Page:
|Day 1, 27th Feb||Day 4, 2nd March||Day 7, 5th March||Day 10, 8th March
||Day 13, 11th March|
|Day 2, 28th Feb||Day 5, 3rd March||Day 8, 6th March
||Day 11, 9th March||Day 14, 12th March|
|Day 3, 1st March||Day 6, 4th March||Day 9, 7th March||Day 12, 10th March|
Our last Day in Singapore started easy going. We packed our bags and set out for the city a last time. Some of us used the last chance for visiting the observation deck of the "Marina Bay Sands"-hotel, others bought a few gifts for their families and friends at home. At 20 o'clock our bus driver Ricky, who gave us a safely transfer through Singpore the last 14 days, picked us for the transfer to the airport. Kindly, 4 singaporean students from NUS we met at the STG-evening waited at the airport for saying us goodbye.
After a quiet flight and stopover in London, we landed on Sunday morning in Hamburg at 10.15 clock local time. Except for one student who wanted to visit Malaysia three weeks, everyone is back safely. With a polo shirt on which we had printed a group photo, we thanked our companion Iwer Asmussen for travelling with us. He hadn't just travelled with us, with him we experienced the 14 days fully of interesting company visits and different impressions from an overwhelming city. Singapore was a unique opportunity for us getting "the whole overview".
Once again, we want to say thank you, especially to Iwer and Dirk Lehmann from Becker Marine Systems, and all who supported us and made this excellent journey possible.
Mr. Dirk Lehmann gave us a very interesting and thorough presentation about his company and a new division in Asia, in Singapore. We really enjoyed having the opportunity to hear the description of some technical details and were glad to understand them all. We were also told the secret of the company’s success and future perspectives of other shipbuilding companies.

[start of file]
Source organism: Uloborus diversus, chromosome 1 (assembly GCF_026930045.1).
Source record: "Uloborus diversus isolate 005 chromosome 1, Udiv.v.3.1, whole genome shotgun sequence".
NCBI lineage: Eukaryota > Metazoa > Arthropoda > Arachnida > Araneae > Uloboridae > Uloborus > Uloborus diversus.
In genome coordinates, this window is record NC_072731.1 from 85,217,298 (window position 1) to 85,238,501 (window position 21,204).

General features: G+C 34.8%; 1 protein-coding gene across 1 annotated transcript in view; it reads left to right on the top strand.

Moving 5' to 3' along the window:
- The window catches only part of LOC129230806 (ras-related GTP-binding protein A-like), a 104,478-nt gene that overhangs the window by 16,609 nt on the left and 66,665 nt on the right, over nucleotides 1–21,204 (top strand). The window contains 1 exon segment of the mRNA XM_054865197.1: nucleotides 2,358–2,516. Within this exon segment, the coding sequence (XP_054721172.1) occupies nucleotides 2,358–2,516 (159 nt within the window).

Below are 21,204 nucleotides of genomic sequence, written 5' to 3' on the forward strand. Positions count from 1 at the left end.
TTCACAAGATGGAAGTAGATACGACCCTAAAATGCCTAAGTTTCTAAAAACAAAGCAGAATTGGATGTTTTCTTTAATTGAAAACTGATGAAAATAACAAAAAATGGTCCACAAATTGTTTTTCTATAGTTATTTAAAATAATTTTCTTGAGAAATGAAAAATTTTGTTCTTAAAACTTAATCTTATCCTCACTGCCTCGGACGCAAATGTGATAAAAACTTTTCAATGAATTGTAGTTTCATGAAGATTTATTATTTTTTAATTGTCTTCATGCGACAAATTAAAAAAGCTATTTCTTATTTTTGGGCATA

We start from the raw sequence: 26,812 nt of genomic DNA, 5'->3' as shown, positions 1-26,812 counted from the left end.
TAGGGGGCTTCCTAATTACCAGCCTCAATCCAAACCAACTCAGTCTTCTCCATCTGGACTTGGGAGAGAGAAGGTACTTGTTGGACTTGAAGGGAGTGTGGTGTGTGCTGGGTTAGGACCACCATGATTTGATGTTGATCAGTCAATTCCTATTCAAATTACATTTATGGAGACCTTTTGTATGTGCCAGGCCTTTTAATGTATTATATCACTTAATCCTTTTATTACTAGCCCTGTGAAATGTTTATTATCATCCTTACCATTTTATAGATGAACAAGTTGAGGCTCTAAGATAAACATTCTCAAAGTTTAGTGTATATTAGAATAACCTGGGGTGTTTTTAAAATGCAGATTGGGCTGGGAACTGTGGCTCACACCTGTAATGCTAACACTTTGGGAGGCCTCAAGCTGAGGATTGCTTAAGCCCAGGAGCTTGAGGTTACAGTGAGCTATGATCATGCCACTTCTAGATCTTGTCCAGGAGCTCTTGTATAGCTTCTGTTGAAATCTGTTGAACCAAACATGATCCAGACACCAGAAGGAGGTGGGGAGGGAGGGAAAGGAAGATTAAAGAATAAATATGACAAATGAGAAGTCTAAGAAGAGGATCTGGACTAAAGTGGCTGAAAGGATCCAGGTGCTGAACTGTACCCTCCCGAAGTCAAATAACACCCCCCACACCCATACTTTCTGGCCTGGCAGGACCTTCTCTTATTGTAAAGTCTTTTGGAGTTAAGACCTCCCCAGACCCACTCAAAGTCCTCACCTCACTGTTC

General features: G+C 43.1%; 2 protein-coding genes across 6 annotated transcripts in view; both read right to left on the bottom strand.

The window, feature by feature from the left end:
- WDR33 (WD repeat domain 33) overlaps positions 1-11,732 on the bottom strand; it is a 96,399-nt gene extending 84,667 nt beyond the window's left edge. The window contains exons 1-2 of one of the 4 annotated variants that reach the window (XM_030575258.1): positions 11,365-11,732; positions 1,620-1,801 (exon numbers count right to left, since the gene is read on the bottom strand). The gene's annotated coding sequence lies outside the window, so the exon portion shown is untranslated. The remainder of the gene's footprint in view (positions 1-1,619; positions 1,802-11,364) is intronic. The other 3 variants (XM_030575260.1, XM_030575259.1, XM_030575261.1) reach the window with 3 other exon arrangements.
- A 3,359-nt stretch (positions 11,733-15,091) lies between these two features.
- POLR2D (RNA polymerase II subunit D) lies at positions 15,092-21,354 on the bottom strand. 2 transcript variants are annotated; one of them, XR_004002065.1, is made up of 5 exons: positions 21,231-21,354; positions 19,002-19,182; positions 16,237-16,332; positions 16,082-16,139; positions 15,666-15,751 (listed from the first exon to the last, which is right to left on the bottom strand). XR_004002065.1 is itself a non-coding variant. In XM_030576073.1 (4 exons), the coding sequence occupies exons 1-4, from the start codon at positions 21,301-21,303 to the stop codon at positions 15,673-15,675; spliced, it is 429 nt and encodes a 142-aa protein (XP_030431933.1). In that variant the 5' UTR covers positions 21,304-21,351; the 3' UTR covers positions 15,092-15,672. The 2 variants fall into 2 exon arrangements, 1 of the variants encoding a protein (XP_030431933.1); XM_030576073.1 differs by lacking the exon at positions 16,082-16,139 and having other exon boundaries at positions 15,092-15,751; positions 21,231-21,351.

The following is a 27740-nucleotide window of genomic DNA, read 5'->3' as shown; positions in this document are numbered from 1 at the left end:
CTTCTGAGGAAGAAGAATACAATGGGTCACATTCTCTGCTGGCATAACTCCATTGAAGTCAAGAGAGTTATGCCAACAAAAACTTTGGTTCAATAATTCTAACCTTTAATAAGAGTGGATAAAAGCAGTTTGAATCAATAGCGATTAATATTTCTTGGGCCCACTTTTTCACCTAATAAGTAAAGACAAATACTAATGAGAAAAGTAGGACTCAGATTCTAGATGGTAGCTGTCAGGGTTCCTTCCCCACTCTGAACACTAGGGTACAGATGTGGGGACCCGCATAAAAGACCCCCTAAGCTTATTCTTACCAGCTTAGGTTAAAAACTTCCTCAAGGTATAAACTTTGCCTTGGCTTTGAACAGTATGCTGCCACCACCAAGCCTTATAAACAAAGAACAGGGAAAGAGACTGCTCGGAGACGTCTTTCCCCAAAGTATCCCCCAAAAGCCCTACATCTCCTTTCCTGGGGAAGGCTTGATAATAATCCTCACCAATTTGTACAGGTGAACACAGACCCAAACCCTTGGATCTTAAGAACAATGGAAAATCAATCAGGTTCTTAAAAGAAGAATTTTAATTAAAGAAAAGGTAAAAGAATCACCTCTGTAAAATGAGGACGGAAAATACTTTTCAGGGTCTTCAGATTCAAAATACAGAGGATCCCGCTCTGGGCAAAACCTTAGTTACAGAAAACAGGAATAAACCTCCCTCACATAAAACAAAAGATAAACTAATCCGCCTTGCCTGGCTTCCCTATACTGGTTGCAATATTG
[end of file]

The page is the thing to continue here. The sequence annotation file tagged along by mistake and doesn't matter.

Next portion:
In contrast to others, Mr. Lehmann told us also about problems, which his company faced at the very beginning of its activities in Singapore. By other companies we didn’t hear about any problems at all. Since Mr. Lehmann did not have enough time to answer all our questions, he invited us later on to a German beer restaurant in our last evening in the city. Of course we were pleased to take the proposal to spend the rest of the evening with him.
In conclusion, we discussed within our group in short all visited companies and what we learned from it. The discussion took few hours, so that each had a possibility to say a couple of words about each company. We summarized all opinions and impressions and this information will be presented as an article in the future.
The afternoon was used as last but one chance for Sightseeing and at 7pm we started our last evening with Mr. Lehmann, knuckles, schnitzel and white beer. He told us a lot of impressing and interesting things about his business until we have been the last group in the restaurant. For this invitation and great evening we would like to say a big thank you to Mr. Lehmann. After all we celebrated into Timo’s birthday and got some impressions of Singapore's nightlife.
This day began with a visit at NTU (Nanyang Technological University). Actually this University does not offer studies in ship design in a classical manner but is involved in several research projects related to marine engineering. We visited different so-called schools, which are situated within the college of engineering, being one of four colleges at the university.
Founded as recently as last year, but already employing more than 200 researchers and accessing funds of about 100m Euro the „ERIAN“ (Energy Research Institute) is focusing on the nascent clean energy of wind and marine renewables, energy storage, green and smart buildings and fuel cells. Under the head of this institute the „Centre for Maritime Research“ (CMER) is working together with DNV on ocean renewable energy research as well as in greener shipping issues. In terms of „Green Ships“ NTU and DNV try to find alternative fuels, do research in electric propulsion and work on carbon capture procedures. Next to nuclear power, fuel cells and biofuels gained from palm oil do in their opinion constitute a suitable solution for the upcoming environmental problems arising from the usage of heavy fuel oil.